Comparison of teak wood properties according to forest management: short versus long rotation
Teak ( Tectona grandis L.f.) is one of the most important tropical hardwood tree species, which is widely planted in Indonesia. Wood properties are strongly influenced by forest management conditioning further utilization of wood.
In Indonesia, teak wood has been supplied from the state forests (Perhutani) for long rotation teak and from community teak plantations for short rotation teak. Short rotation teak has been harvested at 7–10 years and long rotation teak at 40–60 years.
This paper discusses the characterization of technical properties of short and long rotation teak wood based on the chemical, anatomical, physical, and mechanical properties.
The properties of short rotation and long rotation teak woods were characterized by measuring their density, extractive contents, chemical composition, swelling, wettability, water sorption isotherm, decay resistance, anatomical properties, bending strength (modulus of rupture (MOR), modulus of elasticity (MOE)), and hardness.
The results indicate that short rotation teak was not particularly different in swelling, MOE and MOR, and Brinell hardness compared to long rotation teak, although it was less dense and less durable due to lower heartwood and extractive contents. Therefore, careful attention should be given to the use of short rotation teak in some wood-processing technologies.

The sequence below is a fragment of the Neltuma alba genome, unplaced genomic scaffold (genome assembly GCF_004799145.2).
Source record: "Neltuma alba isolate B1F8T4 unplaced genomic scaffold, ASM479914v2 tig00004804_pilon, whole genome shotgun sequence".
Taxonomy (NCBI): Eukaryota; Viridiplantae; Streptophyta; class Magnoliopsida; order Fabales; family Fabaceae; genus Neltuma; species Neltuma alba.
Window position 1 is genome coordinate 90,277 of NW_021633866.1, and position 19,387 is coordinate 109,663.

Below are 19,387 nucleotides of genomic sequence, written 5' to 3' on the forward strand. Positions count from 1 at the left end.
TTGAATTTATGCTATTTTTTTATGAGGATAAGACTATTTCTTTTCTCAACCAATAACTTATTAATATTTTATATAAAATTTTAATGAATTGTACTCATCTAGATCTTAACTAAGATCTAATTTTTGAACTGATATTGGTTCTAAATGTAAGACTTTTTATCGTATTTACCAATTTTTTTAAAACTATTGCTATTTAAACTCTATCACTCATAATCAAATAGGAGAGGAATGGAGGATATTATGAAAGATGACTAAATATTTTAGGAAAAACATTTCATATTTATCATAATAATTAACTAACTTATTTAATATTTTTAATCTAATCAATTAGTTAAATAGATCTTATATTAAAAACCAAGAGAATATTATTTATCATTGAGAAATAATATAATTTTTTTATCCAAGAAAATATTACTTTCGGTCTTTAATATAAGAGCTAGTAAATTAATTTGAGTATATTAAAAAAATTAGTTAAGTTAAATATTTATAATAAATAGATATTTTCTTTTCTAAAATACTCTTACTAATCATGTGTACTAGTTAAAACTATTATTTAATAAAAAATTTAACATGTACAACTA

Lower wood density and durability of the short rotation compared to the long rotation teak will restrict its utilization to some extent for both indoor and outdoor applications. Fast-growing teak from community cannot be used as usual heartwood teak from Perhutani because of the very low proportion of useful heartwood in the stem.
KeywordsExtractives Durability Forest management Rotation Tectona grandis Wood properties
The authors gratefully acknowledge the Ministry of Education and Culture Indonesia (BPKLN) and RISTEK DIKTI for the master degree scholarship of Dwi Erikan Rizanti and the “Ministère des Affaires Etrangères et du Développement International” (MAEDI) for its financial support through the Bio-Asie program. LERMAB is supported by a grant overseen by the French National Research Agency (ANR) as part of the “Investissements d’Avenir” program (ANR-11-LABX-0002-01. Lab of Excellence ARBRE).
Compliance with ethical standards
Conflict of interest
The authors declare that they have no conflict of interest.
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